The cold was also having an effect on my camera gear, and every few photos the viewfinder would stay black (the mirror had locked in the up position), and the LCD display read ‘err’. I now know what error message means, it is the cameras way of saying it is too darn cold and that the cameras normal operating temperatures range is no lower than 0C. A good time to leave the camera in my coat and let it warm up. By then, it was nearly 12:15, and in the distance back along the course we could see some participants had not yet completed the first section. For safety reasons, the Check Point is scheduled to close at 12:30, and those that had not yet past through the Check Point by that time would not be allowed to continue. It seemed like a good time to move on, as I did not want to be around or photograph the stragglers coming through after 12:30.

The course continues directly upwind to the end of Walsh Lake, then up over a hill and down to Prosperous Lake. From there I could see a long line of skiers and runners enduring a crosswind reroute to Check Point 2. Most of these folks I had already photographed at Check Point 1. Since my plan for the day was to photograph different participants at different parts of the course, I took a short cut and headed down wind towards Check Point 3 at the south end of the lake. On the way, I could see skiers and runners as tiny specks in the distance. Not far from Check Point 3, I noticed some incredibly scenic cliffs perfect to photograph the participants as they past in front. Not wanting to wait in the wind for the next skiers or runners to arrive, I sought shelter and found the perfect spot. There, out of the wind and actually being warmed by the sun were two volunteers from the Yellowknife Skidoo Club. We chatted and every 10 minutes or so I pushed down the visor of the skidoo helmet and peeked up wind to look for and photograph the next skier or runner as they passed by. Without the visor, the wind wanted to instantly freeze my eyes. Fortunately I had brought two cameras. The first was now completely dead. Even with extra batteries (I had bought 5 extra batteries) the LCD screen was blank. By 1:30 the second camera was starting to lock up and show the now all to familiar ‘err’ message on the LCD screen. A few photos later and it also went completely dead. Both cameras were now inside my coat – stone cold, and useless.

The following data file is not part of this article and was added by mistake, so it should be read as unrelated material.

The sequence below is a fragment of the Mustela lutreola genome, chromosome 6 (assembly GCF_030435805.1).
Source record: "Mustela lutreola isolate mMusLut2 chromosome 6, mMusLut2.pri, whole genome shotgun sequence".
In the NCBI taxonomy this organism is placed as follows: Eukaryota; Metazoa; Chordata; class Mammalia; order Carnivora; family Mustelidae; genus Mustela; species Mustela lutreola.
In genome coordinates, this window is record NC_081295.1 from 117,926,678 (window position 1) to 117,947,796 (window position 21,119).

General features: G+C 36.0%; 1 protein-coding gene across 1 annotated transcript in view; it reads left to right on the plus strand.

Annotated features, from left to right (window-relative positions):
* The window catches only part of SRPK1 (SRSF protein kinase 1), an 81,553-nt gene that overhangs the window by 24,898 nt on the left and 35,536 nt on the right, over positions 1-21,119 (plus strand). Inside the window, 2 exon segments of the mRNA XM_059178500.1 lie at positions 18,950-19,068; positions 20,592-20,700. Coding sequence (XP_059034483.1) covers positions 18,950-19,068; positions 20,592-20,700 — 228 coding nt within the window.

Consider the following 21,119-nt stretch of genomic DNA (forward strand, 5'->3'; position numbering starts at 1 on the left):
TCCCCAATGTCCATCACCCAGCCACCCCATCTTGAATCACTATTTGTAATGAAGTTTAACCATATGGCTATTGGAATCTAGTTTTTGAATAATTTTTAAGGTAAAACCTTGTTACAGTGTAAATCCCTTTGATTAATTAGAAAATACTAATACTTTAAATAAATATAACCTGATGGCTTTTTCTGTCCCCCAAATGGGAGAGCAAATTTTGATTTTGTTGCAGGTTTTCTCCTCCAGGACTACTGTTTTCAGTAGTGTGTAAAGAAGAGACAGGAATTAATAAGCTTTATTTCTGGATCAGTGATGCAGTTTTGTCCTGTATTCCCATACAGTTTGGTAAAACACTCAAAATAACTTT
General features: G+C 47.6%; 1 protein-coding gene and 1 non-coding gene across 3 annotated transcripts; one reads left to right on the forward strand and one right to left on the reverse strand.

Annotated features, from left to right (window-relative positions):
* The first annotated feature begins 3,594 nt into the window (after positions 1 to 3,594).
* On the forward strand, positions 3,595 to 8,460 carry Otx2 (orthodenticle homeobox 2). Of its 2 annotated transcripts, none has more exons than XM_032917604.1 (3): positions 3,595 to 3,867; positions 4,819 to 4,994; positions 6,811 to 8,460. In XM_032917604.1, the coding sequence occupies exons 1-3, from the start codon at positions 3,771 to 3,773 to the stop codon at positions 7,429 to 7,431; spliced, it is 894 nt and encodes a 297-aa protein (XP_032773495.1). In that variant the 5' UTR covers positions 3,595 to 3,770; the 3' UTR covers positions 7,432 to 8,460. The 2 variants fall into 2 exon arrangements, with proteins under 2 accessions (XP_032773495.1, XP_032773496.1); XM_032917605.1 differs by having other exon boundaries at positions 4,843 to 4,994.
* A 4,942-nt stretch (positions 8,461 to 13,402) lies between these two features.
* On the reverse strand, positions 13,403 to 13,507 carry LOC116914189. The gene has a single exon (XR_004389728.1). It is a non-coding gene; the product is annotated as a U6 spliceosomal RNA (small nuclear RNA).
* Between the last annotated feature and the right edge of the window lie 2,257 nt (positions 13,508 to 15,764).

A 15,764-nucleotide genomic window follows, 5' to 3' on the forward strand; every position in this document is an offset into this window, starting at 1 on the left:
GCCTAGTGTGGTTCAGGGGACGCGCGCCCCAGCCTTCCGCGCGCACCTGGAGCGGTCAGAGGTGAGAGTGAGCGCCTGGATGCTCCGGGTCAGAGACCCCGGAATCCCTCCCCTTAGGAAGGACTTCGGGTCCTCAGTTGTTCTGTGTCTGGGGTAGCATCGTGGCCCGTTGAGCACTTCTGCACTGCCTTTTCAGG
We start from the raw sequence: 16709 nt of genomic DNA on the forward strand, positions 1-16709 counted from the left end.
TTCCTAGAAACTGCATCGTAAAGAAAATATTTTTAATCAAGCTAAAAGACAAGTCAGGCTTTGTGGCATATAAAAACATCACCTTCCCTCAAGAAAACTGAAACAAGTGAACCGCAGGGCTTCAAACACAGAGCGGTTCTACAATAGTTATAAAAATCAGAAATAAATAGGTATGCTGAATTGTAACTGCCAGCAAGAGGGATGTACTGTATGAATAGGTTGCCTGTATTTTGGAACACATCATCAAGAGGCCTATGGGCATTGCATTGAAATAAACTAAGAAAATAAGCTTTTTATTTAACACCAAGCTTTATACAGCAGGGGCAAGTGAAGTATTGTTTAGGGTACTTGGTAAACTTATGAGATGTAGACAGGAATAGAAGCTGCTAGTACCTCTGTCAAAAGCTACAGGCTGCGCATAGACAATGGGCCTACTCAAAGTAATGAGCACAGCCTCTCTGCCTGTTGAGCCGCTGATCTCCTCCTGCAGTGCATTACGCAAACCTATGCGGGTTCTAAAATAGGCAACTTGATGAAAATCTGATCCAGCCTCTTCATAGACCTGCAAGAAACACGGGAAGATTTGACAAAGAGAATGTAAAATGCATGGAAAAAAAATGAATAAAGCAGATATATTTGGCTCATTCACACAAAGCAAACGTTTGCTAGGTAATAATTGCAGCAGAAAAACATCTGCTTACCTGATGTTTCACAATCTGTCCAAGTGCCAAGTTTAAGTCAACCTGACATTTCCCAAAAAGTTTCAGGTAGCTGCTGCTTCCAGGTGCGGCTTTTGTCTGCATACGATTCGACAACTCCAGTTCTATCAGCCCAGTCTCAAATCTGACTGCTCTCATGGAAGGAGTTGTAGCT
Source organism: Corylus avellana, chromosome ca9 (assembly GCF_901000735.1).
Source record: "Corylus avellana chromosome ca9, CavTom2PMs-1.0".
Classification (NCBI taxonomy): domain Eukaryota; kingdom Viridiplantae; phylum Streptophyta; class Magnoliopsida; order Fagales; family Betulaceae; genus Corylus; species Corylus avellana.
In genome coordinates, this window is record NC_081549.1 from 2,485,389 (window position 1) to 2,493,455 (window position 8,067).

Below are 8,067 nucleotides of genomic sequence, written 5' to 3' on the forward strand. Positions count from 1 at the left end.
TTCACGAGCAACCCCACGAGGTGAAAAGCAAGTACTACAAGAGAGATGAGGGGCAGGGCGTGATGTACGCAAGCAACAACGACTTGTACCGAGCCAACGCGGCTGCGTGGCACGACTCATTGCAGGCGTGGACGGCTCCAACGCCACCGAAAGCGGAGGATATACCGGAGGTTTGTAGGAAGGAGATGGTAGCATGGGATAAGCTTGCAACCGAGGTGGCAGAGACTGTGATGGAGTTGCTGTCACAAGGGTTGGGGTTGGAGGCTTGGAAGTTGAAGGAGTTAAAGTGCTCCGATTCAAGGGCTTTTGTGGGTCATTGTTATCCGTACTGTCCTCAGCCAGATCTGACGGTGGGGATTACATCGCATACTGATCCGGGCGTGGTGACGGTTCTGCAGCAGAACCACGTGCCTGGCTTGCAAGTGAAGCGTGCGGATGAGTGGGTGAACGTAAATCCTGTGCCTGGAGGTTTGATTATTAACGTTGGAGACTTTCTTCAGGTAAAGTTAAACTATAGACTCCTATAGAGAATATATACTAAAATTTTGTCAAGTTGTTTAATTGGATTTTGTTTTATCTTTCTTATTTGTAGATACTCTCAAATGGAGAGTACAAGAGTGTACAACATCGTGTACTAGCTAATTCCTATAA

My job was to photograph the event, and by this point for most participants were still on the trails and had several hours to go before they completed the course. Without a camera, my contribution to the event was over. Being asked to retire from the event due to frostbite is one thing, as a photographer being forced to retire due to frozen cameras is another. By the time I got home at 4pm, not only were the two cameras still frozen, frost on the inside of my skidoo helmet had frozen my beard. A few tugs, and off came the helmet along with a tuft of beard hairs (just the grey ones right). My neck warmer had also frozen to my beard, tugging on it would have yanked out most of my beard hairs – outch. By 6pm I have thawed, the cameras have thawed (and are now working again), photos have been viewed, and I can’t help think about the folks that are still out there, the participants and volunteers.

Frozen cameras aside, it was again a rewarding experience to be a volunteer at Frostbite 45. This is however my last. Many participants in the Frostbite 45 have taken the time to stop, and say ‘thanks for helping’, then continue the course. Thanks folks. I would also like to thank the crew that organizes and sets up the event year after year; Shawne, Damain, Michael, Elaine (‘Master Tracker’, Tom, the volunteers at the Check Points, and the many clubs (Yk Skidoo Club, Amateur Radio Society), and all companies that provide products, services and people to make the Frostbite 45 a safe and successful event.


Selected photos of frosted and frostbitten faces on participants can be seen on my Flickr page


19th Annual Snowking Winter Festival (2014)